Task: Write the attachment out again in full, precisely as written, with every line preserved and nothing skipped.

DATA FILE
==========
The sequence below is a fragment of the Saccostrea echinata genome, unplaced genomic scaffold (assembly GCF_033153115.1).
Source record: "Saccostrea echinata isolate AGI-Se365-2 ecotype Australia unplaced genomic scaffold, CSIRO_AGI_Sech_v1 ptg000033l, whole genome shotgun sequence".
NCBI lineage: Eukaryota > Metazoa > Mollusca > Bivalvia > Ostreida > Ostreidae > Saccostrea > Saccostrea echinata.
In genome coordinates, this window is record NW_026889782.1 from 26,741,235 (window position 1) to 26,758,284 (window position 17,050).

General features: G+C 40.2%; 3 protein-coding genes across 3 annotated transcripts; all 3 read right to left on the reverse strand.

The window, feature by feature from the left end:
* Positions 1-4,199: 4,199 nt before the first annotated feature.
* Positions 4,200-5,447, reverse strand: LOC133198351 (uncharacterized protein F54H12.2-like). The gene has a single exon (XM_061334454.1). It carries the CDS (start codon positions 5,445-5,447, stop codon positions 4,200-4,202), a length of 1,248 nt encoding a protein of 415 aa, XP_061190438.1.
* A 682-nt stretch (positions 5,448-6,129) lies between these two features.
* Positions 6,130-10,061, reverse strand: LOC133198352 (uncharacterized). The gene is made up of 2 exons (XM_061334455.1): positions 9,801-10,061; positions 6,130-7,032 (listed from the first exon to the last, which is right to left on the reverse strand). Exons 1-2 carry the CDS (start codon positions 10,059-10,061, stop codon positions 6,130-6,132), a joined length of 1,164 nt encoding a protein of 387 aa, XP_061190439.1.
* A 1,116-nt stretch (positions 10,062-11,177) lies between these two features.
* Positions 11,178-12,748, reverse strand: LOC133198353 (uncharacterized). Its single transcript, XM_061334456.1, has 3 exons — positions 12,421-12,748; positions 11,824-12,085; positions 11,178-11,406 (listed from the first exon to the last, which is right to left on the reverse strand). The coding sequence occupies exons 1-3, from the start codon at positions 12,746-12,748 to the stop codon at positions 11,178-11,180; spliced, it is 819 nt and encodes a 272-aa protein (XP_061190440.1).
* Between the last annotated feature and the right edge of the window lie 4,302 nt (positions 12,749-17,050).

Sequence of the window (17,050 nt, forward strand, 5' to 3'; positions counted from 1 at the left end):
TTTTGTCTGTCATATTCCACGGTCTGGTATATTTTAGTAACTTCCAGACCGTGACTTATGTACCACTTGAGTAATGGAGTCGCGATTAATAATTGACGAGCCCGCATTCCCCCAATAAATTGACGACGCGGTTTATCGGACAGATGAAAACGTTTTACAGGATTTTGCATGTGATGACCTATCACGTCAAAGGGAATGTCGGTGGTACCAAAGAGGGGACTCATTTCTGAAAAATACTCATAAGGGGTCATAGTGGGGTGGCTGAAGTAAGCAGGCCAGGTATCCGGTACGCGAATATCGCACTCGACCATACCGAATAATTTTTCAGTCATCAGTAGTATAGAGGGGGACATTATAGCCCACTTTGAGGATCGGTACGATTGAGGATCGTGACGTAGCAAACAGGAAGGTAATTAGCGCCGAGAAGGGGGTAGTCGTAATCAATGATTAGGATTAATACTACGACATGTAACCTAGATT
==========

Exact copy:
The sequence below is a fragment of the Saccostrea echinata genome, unplaced genomic scaffold (assembly GCF_033153115.1).
Source record: "Saccostrea echinata isolate AGI-Se365-2 ecotype Australia unplaced genomic scaffold, CSIRO_AGI_Sech_v1 ptg000033l, whole genome shotgun sequence".
NCBI lineage: Eukaryota > Metazoa > Mollusca > Bivalvia > Ostreida > Ostreidae > Saccostrea > Saccostrea echinata.
In genome coordinates, this window is record NW_026889782.1 from 26,741,235 (window position 1) to 26,758,284 (window position 17,050).

General features: G+C 40.2%; 3 protein-coding genes across 3 annotated transcripts; all 3 read right to left on the reverse strand.

The window, feature by feature from the left end:
* Positions 1-4,199: 4,199 nt before the first annotated feature.
* Positions 4,200-5,447, reverse strand: LOC133198351 (uncharacterized protein F54H12.2-like). The gene has a single exon (XM_061334454.1). It carries the CDS (start codon positions 5,445-5,447, stop codon positions 4,200-4,202), a length of 1,248 nt encoding a protein of 415 aa, XP_061190438.1.
* A 682-nt stretch (positions 5,448-6,129) lies between these two features.
* Positions 6,130-10,061, reverse strand: LOC133198352 (uncharacterized). The gene is made up of 2 exons (XM_061334455.1): positions 9,801-10,061; positions 6,130-7,032 (listed from the first exon to the last, which is right to left on the reverse strand). Exons 1-2 carry the CDS (start codon positions 10,059-10,061, stop codon positions 6,130-6,132), a joined length of 1,164 nt encoding a protein of 387 aa, XP_061190439.1.
* A 1,116-nt stretch (positions 10,062-11,177) lies between these two features.
* Positions 11,178-12,748, reverse strand: LOC133198353 (uncharacterized). Its single transcript, XM_061334456.1, has 3 exons — positions 12,421-12,748; positions 11,824-12,085; positions 11,178-11,406 (listed from the first exon to the last, which is right to left on the reverse strand). The coding sequence occupies exons 1-3, from the start codon at positions 12,746-12,748 to the stop codon at positions 11,178-11,180; spliced, it is 819 nt and encodes a 272-aa protein (XP_061190440.1).
* Between the last annotated feature and the right edge of the window lie 4,302 nt (positions 12,749-17,050).

Sequence of the window (17,050 nt, forward strand, 5' to 3'; positions counted from 1 at the left end):
TTTTGTCTGTCATATTCCACGGTCTGGTATATTTTAGTAACTTCCAGACCGTGACTTATGTACCACTTGAGTAATGGAGTCGCGATTAATAATTGACGAGCCCGCATTCCCCCAATAAATTGACGACGCGGTTTATCGGACAGATGAAAACGTTTTACAGGATTTTGCATGTGATGACCTATCACGTCAAAGGGAATGTCGGTGGTACCAAAGAGGGGACTCATTTCTGAAAAATACTCATAAGGGGTCATAGTGGGGTGGCTGAAGTAAGCAGGCCAGGTATCCGGTACGCGAATATCGCACTCGACCATACCGAATAATTTTTCAGTCATCAGTAGTATAGAGGGGGACATTATAGCCCACTTTGAGGATCGGTACGATTGAGGATCGTGACGTAGCAAACAGGAAGGTAATTAGCGCCGAGAAGGGGGTAGTCGTAATCAATGATTAGGATTAATACTACGACATGTAACCTAGATT